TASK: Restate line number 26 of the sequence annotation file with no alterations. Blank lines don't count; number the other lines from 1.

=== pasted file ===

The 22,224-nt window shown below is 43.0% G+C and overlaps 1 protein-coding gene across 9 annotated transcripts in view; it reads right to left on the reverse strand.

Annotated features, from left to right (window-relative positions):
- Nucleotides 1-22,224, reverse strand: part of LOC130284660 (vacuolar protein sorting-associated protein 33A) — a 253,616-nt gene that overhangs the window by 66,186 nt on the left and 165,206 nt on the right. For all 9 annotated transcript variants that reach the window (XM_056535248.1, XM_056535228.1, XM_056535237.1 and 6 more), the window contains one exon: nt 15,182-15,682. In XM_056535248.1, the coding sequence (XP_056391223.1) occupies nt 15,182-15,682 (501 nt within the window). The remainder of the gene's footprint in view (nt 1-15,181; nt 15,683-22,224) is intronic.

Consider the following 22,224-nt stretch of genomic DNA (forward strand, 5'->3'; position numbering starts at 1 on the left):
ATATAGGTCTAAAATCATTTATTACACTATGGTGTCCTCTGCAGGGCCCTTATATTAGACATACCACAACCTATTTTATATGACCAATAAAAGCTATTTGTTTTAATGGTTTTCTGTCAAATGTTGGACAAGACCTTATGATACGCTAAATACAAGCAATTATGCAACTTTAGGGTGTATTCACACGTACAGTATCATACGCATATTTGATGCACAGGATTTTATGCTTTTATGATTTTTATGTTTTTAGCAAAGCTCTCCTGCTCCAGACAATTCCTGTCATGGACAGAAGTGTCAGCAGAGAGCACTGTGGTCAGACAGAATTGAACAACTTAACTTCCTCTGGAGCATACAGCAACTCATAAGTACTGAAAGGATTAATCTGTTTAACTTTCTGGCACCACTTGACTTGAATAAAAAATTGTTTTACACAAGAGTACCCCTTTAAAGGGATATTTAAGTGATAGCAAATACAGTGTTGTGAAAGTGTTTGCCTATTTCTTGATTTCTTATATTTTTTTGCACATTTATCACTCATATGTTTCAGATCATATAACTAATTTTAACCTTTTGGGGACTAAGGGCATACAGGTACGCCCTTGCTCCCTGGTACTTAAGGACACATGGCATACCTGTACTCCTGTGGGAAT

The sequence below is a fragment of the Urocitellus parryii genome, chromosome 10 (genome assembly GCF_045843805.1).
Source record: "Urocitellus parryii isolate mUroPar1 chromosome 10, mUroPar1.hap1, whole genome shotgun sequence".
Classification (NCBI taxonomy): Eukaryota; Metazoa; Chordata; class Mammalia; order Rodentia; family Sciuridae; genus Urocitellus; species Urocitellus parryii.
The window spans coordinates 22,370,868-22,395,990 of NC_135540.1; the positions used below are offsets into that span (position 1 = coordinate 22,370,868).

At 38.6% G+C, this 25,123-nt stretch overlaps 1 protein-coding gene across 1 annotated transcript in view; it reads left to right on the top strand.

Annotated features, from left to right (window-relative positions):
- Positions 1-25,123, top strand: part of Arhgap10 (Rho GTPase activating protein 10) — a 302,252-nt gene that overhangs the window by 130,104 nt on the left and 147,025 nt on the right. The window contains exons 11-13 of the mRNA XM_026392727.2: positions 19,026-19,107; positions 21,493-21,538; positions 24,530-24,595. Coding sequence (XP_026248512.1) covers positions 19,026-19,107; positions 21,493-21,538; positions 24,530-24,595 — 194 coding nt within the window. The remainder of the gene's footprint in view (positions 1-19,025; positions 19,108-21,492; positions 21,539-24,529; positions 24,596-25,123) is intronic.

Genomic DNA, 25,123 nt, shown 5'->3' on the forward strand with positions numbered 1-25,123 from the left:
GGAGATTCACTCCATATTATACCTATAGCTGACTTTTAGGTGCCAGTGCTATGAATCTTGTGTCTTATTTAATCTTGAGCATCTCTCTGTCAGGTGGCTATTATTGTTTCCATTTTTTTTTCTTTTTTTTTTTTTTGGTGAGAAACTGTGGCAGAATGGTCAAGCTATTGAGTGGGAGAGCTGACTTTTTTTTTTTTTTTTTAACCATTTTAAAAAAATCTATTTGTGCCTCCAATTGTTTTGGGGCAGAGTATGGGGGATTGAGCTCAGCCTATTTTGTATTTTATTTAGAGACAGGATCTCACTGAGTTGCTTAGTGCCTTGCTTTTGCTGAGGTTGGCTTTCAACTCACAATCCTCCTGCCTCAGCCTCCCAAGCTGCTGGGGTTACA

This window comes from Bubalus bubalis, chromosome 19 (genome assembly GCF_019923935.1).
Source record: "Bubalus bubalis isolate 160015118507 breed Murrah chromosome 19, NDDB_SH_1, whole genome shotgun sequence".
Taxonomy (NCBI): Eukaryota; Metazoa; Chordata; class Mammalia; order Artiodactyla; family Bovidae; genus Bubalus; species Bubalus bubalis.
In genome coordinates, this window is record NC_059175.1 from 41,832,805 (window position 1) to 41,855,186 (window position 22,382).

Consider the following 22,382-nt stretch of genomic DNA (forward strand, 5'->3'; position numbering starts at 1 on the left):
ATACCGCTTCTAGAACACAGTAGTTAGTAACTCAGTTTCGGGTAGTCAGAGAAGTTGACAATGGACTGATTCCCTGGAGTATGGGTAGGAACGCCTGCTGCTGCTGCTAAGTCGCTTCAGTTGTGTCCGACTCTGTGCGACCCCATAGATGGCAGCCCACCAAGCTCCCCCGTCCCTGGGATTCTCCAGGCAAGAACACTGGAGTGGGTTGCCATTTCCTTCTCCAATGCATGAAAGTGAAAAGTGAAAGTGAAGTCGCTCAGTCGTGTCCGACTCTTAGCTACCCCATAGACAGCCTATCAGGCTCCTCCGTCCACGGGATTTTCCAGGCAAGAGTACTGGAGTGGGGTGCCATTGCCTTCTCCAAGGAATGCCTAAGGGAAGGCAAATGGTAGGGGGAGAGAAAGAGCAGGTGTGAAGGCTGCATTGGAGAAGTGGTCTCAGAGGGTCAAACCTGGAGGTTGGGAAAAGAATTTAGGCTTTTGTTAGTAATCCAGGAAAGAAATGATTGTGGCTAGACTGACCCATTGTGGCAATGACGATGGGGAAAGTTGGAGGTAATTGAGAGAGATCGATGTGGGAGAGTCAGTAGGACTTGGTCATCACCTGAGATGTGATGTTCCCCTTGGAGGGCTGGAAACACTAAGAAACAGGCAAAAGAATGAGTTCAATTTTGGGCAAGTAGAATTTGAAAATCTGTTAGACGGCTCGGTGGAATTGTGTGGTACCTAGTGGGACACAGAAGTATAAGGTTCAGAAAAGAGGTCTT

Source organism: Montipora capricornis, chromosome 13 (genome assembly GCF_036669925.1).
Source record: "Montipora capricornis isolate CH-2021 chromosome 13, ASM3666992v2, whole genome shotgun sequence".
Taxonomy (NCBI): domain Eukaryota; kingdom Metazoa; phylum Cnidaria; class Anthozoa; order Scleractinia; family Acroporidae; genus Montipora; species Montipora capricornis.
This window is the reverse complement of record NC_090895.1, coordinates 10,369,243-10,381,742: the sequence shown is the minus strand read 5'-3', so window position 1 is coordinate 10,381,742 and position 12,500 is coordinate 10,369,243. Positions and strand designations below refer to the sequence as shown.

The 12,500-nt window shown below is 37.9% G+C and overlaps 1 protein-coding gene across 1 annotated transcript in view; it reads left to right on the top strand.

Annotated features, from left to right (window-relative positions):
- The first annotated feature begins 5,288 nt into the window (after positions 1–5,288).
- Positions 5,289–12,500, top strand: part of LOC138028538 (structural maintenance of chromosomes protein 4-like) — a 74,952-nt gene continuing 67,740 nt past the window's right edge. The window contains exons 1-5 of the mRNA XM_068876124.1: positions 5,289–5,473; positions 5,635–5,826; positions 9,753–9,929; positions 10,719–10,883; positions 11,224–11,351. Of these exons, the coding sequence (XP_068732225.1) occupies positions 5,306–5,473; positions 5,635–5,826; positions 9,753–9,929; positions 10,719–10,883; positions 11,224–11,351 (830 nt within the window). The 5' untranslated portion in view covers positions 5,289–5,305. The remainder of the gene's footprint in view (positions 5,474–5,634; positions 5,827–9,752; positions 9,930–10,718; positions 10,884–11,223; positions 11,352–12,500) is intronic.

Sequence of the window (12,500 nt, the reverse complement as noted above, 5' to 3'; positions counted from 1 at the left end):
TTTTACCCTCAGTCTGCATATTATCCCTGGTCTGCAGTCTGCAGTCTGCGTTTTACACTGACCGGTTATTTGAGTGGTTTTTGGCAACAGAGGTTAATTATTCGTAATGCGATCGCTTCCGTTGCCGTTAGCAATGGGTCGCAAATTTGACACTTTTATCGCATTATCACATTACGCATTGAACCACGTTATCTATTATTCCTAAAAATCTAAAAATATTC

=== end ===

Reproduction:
Annotated features, from left to right (window-relative positions):